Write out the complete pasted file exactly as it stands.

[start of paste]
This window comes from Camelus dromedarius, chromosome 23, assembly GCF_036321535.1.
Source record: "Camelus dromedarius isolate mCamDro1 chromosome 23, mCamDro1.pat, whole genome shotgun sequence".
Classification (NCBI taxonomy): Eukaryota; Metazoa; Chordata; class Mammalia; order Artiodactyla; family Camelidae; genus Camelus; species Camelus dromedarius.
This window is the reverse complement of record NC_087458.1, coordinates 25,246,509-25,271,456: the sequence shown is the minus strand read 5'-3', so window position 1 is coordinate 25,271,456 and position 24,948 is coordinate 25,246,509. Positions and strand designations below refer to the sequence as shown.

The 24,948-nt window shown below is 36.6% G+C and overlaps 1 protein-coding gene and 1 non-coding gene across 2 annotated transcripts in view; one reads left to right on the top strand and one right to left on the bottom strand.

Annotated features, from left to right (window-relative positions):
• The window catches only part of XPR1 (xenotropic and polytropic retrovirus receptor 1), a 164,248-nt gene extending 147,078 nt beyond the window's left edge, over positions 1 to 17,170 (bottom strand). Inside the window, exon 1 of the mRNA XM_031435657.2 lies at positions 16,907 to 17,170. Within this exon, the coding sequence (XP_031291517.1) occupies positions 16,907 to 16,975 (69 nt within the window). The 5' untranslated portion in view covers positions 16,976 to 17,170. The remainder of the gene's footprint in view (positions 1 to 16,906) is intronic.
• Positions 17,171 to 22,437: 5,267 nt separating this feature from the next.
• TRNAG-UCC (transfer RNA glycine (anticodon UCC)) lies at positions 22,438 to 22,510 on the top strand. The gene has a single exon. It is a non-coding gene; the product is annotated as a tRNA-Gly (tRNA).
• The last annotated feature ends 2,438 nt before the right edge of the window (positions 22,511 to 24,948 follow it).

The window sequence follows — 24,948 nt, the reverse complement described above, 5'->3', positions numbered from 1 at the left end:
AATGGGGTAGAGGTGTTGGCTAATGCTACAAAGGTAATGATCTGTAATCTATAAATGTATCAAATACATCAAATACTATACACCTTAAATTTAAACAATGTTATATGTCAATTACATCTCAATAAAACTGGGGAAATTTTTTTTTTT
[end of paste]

This window comes from Camelus dromedarius, chromosome 23, assembly GCF_036321535.1.
Source record: "Camelus dromedarius isolate mCamDro1 chromosome 23, mCamDro1.pat, whole genome shotgun sequence".
Classification (NCBI taxonomy): Eukaryota; Metazoa; Chordata; class Mammalia; order Artiodactyla; family Camelidae; genus Camelus; species Camelus dromedarius.
This window is the reverse complement of record NC_087458.1, coordinates 25,246,509-25,271,456: the sequence shown is the minus strand read 5'-3', so window position 1 is coordinate 25,271,456 and position 24,948 is coordinate 25,246,509. Positions and strand designations below refer to the sequence as shown.

The 24,948-nt window shown below is 36.6% G+C and overlaps 1 protein-coding gene and 1 non-coding gene across 2 annotated transcripts in view; one reads left to right on the top strand and one right to left on the bottom strand.

Annotated features, from left to right (window-relative positions):
• The window catches only part of XPR1 (xenotropic and polytropic retrovirus receptor 1), a 164,248-nt gene extending 147,078 nt beyond the window's left edge, over positions 1 to 17,170 (bottom strand). Inside the window, exon 1 of the mRNA XM_031435657.2 lies at positions 16,907 to 17,170. Within this exon, the coding sequence (XP_031291517.1) occupies positions 16,907 to 16,975 (69 nt within the window). The 5' untranslated portion in view covers positions 16,976 to 17,170. The remainder of the gene's footprint in view (positions 1 to 16,906) is intronic.
• Positions 17,171 to 22,437: 5,267 nt separating this feature from the next.
• TRNAG-UCC (transfer RNA glycine (anticodon UCC)) lies at positions 22,438 to 22,510 on the top strand. The gene has a single exon. It is a non-coding gene; the product is annotated as a tRNA-Gly (tRNA).
• The last annotated feature ends 2,438 nt before the right edge of the window (positions 22,511 to 24,948 follow it).

The window sequence follows — 24,948 nt, the reverse complement described above, 5'->3', positions numbered from 1 at the left end:
AATGGGGTAGAGGTGTTGGCTAATGCTACAAAGGTAATGATCTGTAATCTATAAATGTATCAAATACATCAAATACTATACACCTTAAATTTAAACAATGTTATATGTCAATTACATCTCAATAAAACTGGGGAAATTTTTTTTTTT